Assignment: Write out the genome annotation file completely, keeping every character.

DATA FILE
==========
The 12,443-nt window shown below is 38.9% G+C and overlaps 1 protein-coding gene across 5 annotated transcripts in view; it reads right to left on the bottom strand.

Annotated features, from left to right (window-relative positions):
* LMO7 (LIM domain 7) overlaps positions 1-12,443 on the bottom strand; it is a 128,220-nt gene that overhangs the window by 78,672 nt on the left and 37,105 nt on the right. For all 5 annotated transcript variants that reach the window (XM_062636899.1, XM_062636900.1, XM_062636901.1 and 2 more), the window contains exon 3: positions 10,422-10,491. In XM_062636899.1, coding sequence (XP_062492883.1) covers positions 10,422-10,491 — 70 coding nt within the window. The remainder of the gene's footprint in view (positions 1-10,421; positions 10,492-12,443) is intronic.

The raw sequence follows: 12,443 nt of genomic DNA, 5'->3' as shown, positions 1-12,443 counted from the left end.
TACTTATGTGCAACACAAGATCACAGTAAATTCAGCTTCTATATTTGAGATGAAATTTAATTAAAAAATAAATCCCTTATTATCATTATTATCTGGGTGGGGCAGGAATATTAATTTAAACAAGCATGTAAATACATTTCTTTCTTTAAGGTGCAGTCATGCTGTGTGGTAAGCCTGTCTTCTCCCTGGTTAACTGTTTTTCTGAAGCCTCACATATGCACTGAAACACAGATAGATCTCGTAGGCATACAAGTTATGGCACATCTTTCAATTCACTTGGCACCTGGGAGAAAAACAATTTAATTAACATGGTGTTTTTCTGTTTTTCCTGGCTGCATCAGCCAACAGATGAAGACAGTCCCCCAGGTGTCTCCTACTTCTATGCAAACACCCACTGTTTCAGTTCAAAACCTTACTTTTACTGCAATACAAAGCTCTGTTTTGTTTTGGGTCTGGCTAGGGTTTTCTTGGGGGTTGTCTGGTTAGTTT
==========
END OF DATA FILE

The 12,443-nt window shown below is 38.9% G+C and overlaps 1 protein-coding gene across 5 annotated transcripts in view; it reads right to left on the bottom strand.

Annotated features, from left to right (window-relative positions):
* LMO7 (LIM domain 7) overlaps positions 1-12,443 on the bottom strand; it is a 128,220-nt gene that overhangs the window by 78,672 nt on the left and 37,105 nt on the right. For all 5 annotated transcript variants that reach the window (XM_062636899.1, XM_062636900.1, XM_062636901.1 and 2 more), the window contains exon 3: positions 10,422-10,491. In XM_062636899.1, coding sequence (XP_062492883.1) covers positions 10,422-10,491 — 70 coding nt within the window. The remainder of the gene's footprint in view (positions 1-10,421; positions 10,492-12,443) is intronic.

The raw sequence follows: 12,443 nt of genomic DNA, 5'->3' as shown, positions 1-12,443 counted from the left end.
TACTTATGTGCAACACAAGATCACAGTAAATTCAGCTTCTATATTTGAGATGAAATTTAATTAAAAAATAAATCCCTTATTATCATTATTATCTGGGTGGGGCAGGAATATTAATTTAAACAAGCATGTAAATACATTTCTTTCTTTAAGGTGCAGTCATGCTGTGTGGTAAGCCTGTCTTCTCCCTGGTTAACTGTTTTTCTGAAGCCTCACATATGCACTGAAACACAGATAGATCTCGTAGGCATACAAGTTATGGCACATCTTTCAATTCACTTGGCACCTGGGAGAAAAACAATTTAATTAACATGGTGTTTTTCTGTTTTTCCTGGCTGCATCAGCCAACAGATGAAGACAGTCCCCCAGGTGTCTCCTACTTCTATGCAAACACCCACTGTTTCAGTTCAAAACCTTACTTTTACTGCAATACAAAGCTCTGTTTTGTTTTGGGTCTGGCTAGGGTTTTCTTGGGGGTTGTCTGGTTAGTTT